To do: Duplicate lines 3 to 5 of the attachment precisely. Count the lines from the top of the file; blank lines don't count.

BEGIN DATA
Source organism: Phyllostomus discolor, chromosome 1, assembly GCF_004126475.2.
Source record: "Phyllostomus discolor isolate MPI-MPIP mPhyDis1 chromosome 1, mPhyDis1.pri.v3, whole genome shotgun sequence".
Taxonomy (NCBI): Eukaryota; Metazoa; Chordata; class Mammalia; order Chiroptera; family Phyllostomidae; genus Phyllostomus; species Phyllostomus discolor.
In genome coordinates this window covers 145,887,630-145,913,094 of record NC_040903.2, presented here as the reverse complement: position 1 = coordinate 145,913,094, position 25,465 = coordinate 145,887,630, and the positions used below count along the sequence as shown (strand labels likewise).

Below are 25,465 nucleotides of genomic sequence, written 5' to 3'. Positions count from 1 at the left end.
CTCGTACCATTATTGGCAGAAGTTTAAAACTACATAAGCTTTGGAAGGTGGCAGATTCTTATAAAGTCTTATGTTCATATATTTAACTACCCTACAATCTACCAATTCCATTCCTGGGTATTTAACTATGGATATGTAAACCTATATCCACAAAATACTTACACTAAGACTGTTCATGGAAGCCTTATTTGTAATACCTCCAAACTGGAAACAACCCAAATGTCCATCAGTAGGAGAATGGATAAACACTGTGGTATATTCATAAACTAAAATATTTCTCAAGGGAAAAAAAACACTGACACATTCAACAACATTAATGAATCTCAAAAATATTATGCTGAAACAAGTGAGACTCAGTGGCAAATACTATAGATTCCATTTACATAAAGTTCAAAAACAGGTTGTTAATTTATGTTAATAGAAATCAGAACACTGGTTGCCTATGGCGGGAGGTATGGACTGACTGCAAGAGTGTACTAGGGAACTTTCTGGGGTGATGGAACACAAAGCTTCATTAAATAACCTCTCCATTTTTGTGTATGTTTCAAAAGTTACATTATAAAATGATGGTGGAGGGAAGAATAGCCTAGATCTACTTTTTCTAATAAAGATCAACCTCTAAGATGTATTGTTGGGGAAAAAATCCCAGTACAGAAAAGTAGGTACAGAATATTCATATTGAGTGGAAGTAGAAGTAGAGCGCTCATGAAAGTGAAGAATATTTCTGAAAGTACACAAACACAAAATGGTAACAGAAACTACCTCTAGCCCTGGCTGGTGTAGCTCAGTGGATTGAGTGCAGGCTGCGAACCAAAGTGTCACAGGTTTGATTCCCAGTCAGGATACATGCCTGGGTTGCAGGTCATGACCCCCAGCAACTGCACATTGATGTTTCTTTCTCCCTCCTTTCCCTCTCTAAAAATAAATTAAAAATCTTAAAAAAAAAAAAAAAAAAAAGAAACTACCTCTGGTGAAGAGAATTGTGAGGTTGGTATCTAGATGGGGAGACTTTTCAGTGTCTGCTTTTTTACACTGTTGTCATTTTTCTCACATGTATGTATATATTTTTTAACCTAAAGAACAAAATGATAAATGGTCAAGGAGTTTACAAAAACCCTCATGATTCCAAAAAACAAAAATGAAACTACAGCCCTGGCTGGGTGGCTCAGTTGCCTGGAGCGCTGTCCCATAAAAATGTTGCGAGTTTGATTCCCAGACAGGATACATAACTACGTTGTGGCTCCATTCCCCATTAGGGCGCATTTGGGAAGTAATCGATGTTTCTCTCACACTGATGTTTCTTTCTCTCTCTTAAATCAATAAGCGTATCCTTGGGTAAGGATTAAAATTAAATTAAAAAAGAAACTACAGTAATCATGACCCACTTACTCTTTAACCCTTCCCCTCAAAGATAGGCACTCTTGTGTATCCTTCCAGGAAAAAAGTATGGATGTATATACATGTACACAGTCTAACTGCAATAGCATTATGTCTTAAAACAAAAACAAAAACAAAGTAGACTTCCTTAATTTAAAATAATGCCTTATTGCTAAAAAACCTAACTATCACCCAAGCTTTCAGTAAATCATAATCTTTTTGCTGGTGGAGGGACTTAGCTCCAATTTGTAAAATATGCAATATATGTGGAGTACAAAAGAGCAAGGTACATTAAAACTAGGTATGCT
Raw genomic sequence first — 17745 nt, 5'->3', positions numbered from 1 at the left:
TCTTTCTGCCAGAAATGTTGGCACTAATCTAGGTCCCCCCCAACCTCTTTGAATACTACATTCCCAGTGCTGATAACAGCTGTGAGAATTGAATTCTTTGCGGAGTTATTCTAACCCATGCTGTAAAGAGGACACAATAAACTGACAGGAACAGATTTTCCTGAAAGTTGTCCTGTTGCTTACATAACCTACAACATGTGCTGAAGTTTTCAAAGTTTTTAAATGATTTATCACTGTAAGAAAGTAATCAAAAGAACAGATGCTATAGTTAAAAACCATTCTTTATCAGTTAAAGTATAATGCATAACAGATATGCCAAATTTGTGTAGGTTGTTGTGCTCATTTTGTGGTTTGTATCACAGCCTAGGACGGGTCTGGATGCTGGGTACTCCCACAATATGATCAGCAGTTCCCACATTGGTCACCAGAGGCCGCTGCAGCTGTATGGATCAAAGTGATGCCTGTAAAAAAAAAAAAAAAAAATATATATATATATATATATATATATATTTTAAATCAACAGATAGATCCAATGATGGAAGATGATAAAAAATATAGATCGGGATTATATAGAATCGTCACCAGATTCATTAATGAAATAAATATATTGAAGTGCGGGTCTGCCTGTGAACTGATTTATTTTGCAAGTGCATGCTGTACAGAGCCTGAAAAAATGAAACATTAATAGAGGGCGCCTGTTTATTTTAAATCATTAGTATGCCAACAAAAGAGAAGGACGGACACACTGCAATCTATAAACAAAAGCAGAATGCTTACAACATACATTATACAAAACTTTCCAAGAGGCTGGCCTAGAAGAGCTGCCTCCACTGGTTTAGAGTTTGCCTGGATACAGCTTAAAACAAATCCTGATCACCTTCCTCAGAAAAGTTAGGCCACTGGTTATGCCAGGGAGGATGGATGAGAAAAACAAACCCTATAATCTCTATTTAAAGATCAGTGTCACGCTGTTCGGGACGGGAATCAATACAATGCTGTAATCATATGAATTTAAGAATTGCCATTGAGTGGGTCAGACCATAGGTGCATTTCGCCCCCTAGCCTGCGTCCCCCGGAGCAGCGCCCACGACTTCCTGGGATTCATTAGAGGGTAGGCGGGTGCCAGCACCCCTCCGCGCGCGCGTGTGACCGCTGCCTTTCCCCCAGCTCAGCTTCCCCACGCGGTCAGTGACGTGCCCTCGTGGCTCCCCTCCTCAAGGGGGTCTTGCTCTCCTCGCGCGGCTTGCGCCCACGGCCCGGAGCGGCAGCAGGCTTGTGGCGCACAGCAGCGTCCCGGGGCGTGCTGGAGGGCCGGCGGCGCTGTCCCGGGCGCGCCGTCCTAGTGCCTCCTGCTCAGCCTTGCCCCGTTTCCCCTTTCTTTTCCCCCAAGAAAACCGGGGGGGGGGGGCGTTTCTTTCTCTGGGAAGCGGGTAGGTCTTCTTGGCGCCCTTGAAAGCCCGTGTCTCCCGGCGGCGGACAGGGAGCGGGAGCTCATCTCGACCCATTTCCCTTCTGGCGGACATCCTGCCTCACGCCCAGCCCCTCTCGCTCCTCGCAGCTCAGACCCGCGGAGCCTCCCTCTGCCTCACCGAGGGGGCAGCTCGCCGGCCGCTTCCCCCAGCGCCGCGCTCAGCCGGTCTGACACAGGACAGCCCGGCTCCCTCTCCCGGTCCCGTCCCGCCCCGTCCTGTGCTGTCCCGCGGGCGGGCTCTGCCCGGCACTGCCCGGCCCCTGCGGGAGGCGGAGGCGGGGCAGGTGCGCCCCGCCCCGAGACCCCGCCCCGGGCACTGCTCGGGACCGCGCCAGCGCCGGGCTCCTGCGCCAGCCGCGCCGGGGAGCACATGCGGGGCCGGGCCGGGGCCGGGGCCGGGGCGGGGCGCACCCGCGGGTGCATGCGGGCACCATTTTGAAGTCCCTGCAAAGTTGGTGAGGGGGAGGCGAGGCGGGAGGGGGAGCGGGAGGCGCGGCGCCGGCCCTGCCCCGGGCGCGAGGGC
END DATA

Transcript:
Taxonomy (NCBI): Eukaryota; Metazoa; Chordata; class Mammalia; order Chiroptera; family Phyllostomidae; genus Phyllostomus; species Phyllostomus discolor.
In genome coordinates this window covers 145,887,630-145,913,094 of record NC_040903.2, presented here as the reverse complement: position 1 = coordinate 145,913,094, position 25,465 = coordinate 145,887,630, and the positions used below count along the sequence as shown (strand labels likewise).

Below are 25,465 nucleotides of genomic sequence, written 5' to 3'. Positions count from 1 at the left end.